In the Men’s Single Sculls, three qualifying spots are up for grabs. The favourites are Kristian Vasilev of Bulgaria and Nikolaj Pimenov of Serbia, who both just missed out on direct qualification at last year’s World Championships. Watch out too for Tim Brys of Belgium who just competed in the A-Final at the 2024 World Rowing Cup I, and finished shy of the podium.

The Women’s Single Sculls has 12 entries for three spots available. Diana Dymchenko of Azerbaijan and Yevheniia Dovhodko of Ukraine both carry lots of international experience. Tatsiana Klimovich, competing as an Individual Neutral Athlete (AIN), just missed out on a qualification spot last year. Watch out too for up-and-coming scullers, such as Mazarine Guilbert of Belgium or Elis Ozbay of Turkiye.

In the Lightweight Men’s Double Sculls, the two available quota places will be contested by nine crews – and it will be hard to overlook Vyvey and Van Zandweghe of Belgium, who missed out on a qualification spot by only two seconds last year. They will be challenges by Khmara and Kovalov of Ukraine, and the Duarte Costa brothers of Portugal. On the women’s side, there will be five crews competing for two spots – and while Poland has the pedigree to qualify, the second spot looks to be hotly contested between Austria and Denmark.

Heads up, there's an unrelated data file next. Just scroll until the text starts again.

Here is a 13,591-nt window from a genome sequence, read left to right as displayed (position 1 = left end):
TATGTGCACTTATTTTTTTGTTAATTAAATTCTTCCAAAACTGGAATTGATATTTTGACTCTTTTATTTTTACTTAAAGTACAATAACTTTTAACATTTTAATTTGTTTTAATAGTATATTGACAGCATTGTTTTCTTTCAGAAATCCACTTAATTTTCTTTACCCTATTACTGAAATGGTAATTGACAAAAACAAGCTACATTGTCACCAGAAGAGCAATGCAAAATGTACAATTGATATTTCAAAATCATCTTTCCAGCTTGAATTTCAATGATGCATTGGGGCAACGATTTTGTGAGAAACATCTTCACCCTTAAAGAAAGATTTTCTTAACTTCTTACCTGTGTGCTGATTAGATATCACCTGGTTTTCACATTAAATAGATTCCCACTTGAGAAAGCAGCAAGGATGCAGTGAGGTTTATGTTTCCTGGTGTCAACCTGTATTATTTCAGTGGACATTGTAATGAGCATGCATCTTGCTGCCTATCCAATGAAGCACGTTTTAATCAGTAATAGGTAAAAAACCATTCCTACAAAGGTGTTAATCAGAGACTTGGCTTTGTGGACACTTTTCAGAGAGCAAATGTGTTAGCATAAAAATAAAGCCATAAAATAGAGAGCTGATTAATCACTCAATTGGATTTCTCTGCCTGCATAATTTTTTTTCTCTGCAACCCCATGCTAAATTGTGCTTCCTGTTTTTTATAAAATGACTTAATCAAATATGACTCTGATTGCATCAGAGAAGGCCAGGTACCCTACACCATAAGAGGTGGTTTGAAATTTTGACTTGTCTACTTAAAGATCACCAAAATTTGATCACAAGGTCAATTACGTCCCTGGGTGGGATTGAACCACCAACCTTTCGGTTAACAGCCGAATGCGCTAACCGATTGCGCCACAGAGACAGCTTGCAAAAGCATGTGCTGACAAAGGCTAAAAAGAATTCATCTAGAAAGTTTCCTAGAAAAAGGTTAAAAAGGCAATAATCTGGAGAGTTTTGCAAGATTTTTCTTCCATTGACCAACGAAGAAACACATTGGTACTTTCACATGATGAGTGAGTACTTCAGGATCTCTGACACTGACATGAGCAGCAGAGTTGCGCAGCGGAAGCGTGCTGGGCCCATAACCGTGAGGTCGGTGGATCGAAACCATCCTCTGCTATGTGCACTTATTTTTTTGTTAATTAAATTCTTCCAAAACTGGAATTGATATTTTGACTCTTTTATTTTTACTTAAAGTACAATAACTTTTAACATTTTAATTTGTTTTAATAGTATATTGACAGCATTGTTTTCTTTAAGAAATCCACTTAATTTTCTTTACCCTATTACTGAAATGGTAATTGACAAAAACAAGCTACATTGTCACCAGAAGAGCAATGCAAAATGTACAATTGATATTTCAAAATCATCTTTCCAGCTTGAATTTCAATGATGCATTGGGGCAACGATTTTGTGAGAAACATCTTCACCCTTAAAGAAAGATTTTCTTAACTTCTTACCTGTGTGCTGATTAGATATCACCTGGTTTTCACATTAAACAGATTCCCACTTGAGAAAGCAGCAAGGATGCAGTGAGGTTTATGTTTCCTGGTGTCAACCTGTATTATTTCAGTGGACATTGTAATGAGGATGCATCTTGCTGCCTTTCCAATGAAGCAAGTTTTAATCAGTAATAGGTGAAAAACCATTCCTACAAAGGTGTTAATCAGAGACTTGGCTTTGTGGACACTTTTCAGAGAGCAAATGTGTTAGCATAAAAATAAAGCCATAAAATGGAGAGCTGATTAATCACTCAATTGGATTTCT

Both the PR1 Men’s and Women’s single sculls will offer one qualifying spot. On the men’s side, Zsolt Peto, racing on home waters, will be favourite – so will be Ebba Einarsson of Sweden in a three-boat race on the women’s side.

Unfortunately, the PR3 Mixed Double Sculls event cannot take place due to only one boat entered – and therefore, the event being cancelled. The quota place will be reallocated via the Bipartite Commission Invitation method, and therefore no boat will qualify in the PR3 Mixed Double Sculls in this qualification regatta.

Racing begins on Thursday 25 April at 8:30 CET with the EOPQR events, and continues with the heats of the European Championships, starting at 9.45 CET. Semifinals and finals  will take place on Saturday 27 and Sunday 28 April 2024. The 2024 European Rowing Championships A-Finals on Saturday and Sunday will be live streamed on www.worldrowing.com.

Entries and regatta information can be found at worldrowing.com.